President Brodhead, as he did in May, reckons that he has things figured out now. However, a recent series in the Chronicle detailed how the administration has been modifying the University’s judicial code to eliminate most of students’ procedural rights and how the administration punishes students on the mere accusation of Durham police officers without further proof despite well documented abuses by the Durham Police department. If the lacrosse case has taught us anything, it is that procedure matters. Unfortunately, it appears that the administration has learned absolutely nothing at all.
Duke needs and deserves strong leadership. In making his apology, we find President Brodhead doing precisely what he has been doing all along: embracing and conforming to whatever the prevailing understanding is regardless of its validity. It is gratifying that people finally understand what was actually going on. However, nothing has changed at Duke.
Throughout this entire ordeal, we have criticized the administration, but, unlike a number of other critics, we did not call for President Brodhead to be removed. Instead, we tried to support him and give him the courage he needed to be a leader and to do the right thing. We tried to engage the administration in a respectful dialogue about the issues. We have nothing to show for those efforts. I am glad that FODU could help the public understand the extent of Mike Nifong’s misconduct. However, that satisfaction is tempered by the fact that we spent a year doing someone else’s job for them.
It has long been our position that the administration’s words must be matched with deeds. Unfortunately, the time for action has come and gone. Last May, I wrote President Brodhead asking him to appoint a commission to look at the administration’s response to the lacrosse case. He appointed one to look at the first couple of weeks. Why not the other eleven months or so? We could not have changed the past. However, could have made sure that the same mistakes and moral failings are not repeated in the future. That is what we wanted and that is what most of the families, despite the wrongs done to them, really wanted. President Brodhead gave us the brush off. That was his last possible opportunity to actually do some tangible good. He has made his choice. It is time to look somewhere else for leadership.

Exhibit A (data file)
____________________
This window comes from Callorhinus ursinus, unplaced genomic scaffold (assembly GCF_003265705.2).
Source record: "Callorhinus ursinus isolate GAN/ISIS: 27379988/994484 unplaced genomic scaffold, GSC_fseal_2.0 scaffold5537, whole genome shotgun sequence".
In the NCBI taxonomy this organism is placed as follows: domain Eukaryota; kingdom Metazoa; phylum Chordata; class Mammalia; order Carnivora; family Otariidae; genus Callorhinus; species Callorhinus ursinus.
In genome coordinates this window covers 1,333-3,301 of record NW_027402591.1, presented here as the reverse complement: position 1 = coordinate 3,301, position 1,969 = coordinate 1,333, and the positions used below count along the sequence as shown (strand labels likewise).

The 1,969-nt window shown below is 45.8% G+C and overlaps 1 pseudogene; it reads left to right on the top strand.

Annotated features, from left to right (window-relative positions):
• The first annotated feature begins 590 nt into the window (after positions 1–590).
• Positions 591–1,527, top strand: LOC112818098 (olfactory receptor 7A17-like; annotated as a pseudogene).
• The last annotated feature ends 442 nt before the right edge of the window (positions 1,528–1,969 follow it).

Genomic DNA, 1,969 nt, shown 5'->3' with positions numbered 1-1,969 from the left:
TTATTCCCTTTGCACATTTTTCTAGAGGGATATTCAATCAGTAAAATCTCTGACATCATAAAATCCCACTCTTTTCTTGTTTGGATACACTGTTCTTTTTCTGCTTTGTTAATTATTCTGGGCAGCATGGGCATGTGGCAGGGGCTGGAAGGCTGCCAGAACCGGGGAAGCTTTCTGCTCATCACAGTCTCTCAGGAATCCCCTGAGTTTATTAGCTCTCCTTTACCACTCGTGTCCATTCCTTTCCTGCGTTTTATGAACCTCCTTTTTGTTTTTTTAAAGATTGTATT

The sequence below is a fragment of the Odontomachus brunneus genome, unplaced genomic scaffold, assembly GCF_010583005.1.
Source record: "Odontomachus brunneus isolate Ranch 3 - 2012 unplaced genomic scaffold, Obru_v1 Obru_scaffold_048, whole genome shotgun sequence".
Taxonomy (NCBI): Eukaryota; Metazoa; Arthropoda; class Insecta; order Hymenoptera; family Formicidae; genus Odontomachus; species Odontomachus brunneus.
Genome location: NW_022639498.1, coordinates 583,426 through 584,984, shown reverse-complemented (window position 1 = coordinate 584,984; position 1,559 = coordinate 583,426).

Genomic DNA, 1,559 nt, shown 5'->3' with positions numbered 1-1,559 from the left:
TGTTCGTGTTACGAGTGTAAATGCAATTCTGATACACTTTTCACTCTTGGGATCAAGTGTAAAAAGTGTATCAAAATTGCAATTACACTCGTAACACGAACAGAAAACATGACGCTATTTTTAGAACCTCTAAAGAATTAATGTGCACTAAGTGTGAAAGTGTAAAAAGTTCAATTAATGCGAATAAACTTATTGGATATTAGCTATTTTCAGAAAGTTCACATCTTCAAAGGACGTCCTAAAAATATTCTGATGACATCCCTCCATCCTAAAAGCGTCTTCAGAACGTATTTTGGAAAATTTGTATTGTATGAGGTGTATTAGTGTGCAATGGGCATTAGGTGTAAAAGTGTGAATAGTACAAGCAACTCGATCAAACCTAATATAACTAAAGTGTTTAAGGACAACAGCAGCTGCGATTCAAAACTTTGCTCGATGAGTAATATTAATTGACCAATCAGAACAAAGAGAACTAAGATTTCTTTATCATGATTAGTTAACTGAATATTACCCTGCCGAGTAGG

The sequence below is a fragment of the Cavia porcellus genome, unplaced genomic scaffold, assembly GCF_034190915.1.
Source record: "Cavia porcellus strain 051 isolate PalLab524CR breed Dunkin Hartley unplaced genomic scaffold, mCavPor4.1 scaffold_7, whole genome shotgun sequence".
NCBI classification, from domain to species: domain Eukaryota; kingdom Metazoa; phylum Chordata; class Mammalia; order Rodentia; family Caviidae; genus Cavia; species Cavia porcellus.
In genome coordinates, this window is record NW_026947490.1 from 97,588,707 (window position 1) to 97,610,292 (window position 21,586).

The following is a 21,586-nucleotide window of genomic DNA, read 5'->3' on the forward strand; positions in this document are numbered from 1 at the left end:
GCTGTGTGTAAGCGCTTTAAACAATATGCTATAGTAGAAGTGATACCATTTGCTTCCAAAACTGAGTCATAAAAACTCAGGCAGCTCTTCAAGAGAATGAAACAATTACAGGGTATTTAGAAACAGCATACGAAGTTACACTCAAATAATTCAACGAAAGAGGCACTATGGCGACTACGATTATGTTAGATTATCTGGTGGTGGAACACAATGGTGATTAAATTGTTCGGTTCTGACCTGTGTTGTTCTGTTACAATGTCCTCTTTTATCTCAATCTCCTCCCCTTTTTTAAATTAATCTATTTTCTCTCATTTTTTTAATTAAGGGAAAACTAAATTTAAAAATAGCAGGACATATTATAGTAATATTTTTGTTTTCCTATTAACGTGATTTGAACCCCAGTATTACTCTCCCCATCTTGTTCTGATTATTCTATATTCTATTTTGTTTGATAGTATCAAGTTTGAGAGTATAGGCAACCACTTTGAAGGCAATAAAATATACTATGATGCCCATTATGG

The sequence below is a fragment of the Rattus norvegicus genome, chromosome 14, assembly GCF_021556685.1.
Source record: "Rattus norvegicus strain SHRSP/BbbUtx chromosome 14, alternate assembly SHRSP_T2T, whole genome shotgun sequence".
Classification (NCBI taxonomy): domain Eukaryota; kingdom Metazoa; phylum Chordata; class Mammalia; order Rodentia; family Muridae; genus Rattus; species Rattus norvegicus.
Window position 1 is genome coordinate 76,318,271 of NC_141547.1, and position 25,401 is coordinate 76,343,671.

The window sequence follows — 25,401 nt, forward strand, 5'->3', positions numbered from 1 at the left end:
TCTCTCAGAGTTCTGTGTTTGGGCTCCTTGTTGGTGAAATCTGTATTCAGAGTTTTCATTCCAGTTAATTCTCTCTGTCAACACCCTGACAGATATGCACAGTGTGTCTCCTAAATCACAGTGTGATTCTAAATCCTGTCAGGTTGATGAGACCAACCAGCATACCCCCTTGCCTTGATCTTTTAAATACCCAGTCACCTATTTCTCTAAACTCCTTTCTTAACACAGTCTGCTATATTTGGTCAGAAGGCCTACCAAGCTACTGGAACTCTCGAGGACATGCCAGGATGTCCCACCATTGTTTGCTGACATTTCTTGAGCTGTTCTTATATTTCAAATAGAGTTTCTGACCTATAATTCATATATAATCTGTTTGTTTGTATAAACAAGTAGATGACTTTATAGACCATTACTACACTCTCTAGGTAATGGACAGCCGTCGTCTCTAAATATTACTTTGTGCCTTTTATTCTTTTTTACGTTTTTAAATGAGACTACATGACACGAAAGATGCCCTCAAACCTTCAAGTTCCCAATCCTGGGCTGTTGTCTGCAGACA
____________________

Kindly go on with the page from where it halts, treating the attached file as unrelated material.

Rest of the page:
President Brodhead is now undergoing a performance review to determine whether his contract should be renewed. Information on how to participate is here. I know what we will be recommending.
In criticizing President Brodhead, it should be kept in mind that he alone is not responsible for the University’s official policies and conduct. Indeed, those above him and below him bear greater culpability and their status needs to be addressed as well. Robert Steel, the Chairman of the Board of Trustees bears the greater responsibility for Duke’s official policies regarding the lacrosse case. Getting rid of him is a bigger priority for me than getting rid of Brodhead. Many of those below President Brodhead carried out these policies in the manner described above and with far too much enthusiasm. President Brodhead often simply appeared to be there in the middle. However, that in and of itself is a huge problem.
*[Edited for clarity]